AMG 420 provided proof of concept for the use of bispecific antibodies in multiple myeloma. AMG 420 was the first molecule [to be evaluated] in multiple myeloma with this mechanism of action. At more active doses of AMG 420, we saw some really excellent response rates and profound depths of response with durability. 

The problem with AMG 420 is that because of the way the agent was constructed—with a short linker—it was metabolized rapidly by the body and had a very short halflife. As such, it required continuous infusion. Although that is feasible, it is not necessarily convenient for patients or clinicians. 

Some of the newer technologies and newer designs of bispecific antibodies are more favorable [vs AMG 420].

What efficacy and safety data were observed with teclistamab?

A phase 1 study evaluated teclistamab, which is a bispecific antibody targeting CD3 on T cells and B-cell maturation antigen [BCMA] on the surface of myeloma cells. The dose- escalation study enrolled patients with RRMM, many of whom were in earlier dose cohorts. In this patient population, individuals were heavily pretreated with a median of 6 prior lines of therapy. The vast majority of patients were refractory to a CD38-directed mAb, an immunomodulatory agent, and a proteasome inhibitor, and more than one-third of patients were penta-refractory. 

We saw far superior efficacy vs what had been reported in the initial studies for currently approved drugs in this space. The overall response rate [ORR] was 73%, with a very good partial response [VGPR] rate of 55%. Many of these responses lasted 6 months or longer.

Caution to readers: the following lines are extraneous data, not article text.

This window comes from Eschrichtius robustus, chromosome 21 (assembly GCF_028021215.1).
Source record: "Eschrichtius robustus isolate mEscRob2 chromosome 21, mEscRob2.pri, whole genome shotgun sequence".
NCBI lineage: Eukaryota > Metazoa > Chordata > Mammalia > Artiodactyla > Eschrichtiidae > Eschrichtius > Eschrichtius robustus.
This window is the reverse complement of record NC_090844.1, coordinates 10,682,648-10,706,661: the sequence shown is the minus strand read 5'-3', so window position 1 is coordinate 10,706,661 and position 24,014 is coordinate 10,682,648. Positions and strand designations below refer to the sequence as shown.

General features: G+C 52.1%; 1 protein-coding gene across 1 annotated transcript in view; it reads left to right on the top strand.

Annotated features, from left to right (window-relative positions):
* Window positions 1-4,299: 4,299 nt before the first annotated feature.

In terms of safety, we saw CRS that was similar to what we’ve seen with other bispecific antibodies in other hematologic malignancies, as well as what has been seen with CAR T-cell therapy. [This makes sense] because the products have similar mechanisms of action. Importantly, the CRS tended to be low grade and no grade 3 CRS events were noted. We also saw hematologic toxicities, which were expected given the mechanism of action [in multiple myeloma]. This raises the confidence level that teclistamab could be a more feasible option [than other agents] for a broader spectrum of patients.

How did talquetamab perform, a? Why is it important to develop bispecific antibodies that target antigens other than BCMA?

Talquetamab performed very similarly to other bispecific antibodies [for which data] were presented during the 2020 American Society of Hematology Annual Meeting and Exposition and in previous years. The ORR was 69%, with a VGPR rate of 39% in the most active dose cohort. Therefore, this was a very similar response rate and similar toxicity [was observed compared with teclistamab], but with a novel target. That is important given the fact that there are so many agents targeting BCMA; we are looking for these newer targets that we can utilize in this space.